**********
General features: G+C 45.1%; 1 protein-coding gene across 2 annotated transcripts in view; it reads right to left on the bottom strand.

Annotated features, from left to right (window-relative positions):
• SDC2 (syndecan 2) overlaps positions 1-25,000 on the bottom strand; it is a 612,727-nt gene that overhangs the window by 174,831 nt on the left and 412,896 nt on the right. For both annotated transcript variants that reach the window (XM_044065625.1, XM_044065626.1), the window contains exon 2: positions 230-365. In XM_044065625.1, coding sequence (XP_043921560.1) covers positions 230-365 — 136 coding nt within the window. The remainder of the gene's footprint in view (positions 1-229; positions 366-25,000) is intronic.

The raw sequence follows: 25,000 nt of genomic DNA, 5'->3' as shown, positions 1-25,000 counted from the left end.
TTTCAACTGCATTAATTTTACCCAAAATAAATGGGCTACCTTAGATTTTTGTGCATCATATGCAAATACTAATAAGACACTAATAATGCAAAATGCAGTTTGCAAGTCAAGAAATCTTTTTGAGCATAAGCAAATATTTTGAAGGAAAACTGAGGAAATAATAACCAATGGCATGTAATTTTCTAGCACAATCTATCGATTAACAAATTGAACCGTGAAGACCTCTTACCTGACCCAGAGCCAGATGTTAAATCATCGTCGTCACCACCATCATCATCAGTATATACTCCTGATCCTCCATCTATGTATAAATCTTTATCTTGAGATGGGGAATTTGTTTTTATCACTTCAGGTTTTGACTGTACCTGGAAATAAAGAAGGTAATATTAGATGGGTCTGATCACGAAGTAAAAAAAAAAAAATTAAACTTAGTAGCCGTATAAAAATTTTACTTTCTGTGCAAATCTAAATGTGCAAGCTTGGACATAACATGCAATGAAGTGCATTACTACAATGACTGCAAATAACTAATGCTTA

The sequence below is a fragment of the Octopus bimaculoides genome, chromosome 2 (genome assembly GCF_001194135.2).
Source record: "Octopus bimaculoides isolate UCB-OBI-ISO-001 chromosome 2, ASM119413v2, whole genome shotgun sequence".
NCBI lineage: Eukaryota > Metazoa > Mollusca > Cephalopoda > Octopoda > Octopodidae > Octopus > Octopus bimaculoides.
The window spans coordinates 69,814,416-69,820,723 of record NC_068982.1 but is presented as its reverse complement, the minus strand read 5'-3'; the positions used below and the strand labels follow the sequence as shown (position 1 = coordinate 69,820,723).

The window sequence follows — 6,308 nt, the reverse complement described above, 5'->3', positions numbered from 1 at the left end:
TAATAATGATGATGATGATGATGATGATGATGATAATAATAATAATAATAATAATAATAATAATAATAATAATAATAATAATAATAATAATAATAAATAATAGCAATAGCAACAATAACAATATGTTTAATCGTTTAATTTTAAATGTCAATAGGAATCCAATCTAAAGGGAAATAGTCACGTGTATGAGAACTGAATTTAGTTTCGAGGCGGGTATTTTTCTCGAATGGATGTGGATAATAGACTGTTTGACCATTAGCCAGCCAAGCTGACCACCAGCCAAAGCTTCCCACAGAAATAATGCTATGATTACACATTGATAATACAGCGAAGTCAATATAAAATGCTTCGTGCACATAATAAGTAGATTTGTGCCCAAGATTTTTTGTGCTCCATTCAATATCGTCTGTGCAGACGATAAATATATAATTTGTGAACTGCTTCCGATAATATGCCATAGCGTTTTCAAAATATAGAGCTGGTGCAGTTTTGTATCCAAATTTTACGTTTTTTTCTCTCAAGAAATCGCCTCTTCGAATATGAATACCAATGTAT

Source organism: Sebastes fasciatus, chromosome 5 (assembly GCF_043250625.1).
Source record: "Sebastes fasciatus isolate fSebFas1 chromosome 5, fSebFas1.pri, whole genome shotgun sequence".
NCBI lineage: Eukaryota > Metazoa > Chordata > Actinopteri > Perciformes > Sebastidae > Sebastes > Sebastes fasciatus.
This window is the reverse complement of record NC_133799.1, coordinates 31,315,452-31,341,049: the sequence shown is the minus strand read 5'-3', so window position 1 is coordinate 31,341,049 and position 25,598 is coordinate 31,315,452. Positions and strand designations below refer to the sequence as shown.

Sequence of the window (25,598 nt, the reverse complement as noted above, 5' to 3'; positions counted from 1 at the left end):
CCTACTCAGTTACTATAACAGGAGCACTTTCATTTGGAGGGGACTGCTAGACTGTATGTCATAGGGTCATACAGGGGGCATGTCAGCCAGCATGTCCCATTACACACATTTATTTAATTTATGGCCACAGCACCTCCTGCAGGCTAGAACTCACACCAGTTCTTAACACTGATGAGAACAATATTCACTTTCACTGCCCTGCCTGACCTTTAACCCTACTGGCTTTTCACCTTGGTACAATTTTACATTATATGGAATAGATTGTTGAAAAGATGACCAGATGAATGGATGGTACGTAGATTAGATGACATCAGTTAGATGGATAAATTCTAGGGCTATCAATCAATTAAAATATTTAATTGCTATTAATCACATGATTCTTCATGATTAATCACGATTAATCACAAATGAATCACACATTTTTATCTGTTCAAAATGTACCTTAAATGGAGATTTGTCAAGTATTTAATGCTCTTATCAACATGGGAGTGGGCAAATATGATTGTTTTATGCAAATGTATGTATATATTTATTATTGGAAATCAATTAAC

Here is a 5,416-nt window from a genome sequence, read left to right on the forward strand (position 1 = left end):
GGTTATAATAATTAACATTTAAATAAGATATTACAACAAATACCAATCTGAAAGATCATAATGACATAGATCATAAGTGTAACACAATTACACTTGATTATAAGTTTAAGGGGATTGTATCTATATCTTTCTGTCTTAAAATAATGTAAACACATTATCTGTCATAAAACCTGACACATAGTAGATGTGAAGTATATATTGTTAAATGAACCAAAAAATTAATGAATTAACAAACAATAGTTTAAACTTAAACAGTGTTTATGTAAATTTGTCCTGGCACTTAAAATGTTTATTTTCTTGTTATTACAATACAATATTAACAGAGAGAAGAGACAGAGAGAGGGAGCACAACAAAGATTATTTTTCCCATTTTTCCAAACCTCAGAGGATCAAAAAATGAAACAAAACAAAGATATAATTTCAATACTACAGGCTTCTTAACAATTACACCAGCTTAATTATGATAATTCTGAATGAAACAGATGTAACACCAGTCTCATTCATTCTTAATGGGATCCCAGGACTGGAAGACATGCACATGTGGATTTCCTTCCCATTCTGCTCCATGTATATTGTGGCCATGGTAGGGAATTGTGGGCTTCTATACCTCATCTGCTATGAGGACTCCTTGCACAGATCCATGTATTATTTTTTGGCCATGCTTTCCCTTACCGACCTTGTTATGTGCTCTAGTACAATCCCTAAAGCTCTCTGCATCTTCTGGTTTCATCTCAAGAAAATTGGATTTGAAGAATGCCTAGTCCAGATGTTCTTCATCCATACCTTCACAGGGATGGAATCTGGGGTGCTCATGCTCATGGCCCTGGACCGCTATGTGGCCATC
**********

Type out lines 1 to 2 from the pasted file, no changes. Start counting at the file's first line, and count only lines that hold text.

General features: G+C 45.1%; 1 protein-coding gene across 2 annotated transcripts in view; it reads right to left on the bottom strand.

Annotated features, from left to right (window-relative positions):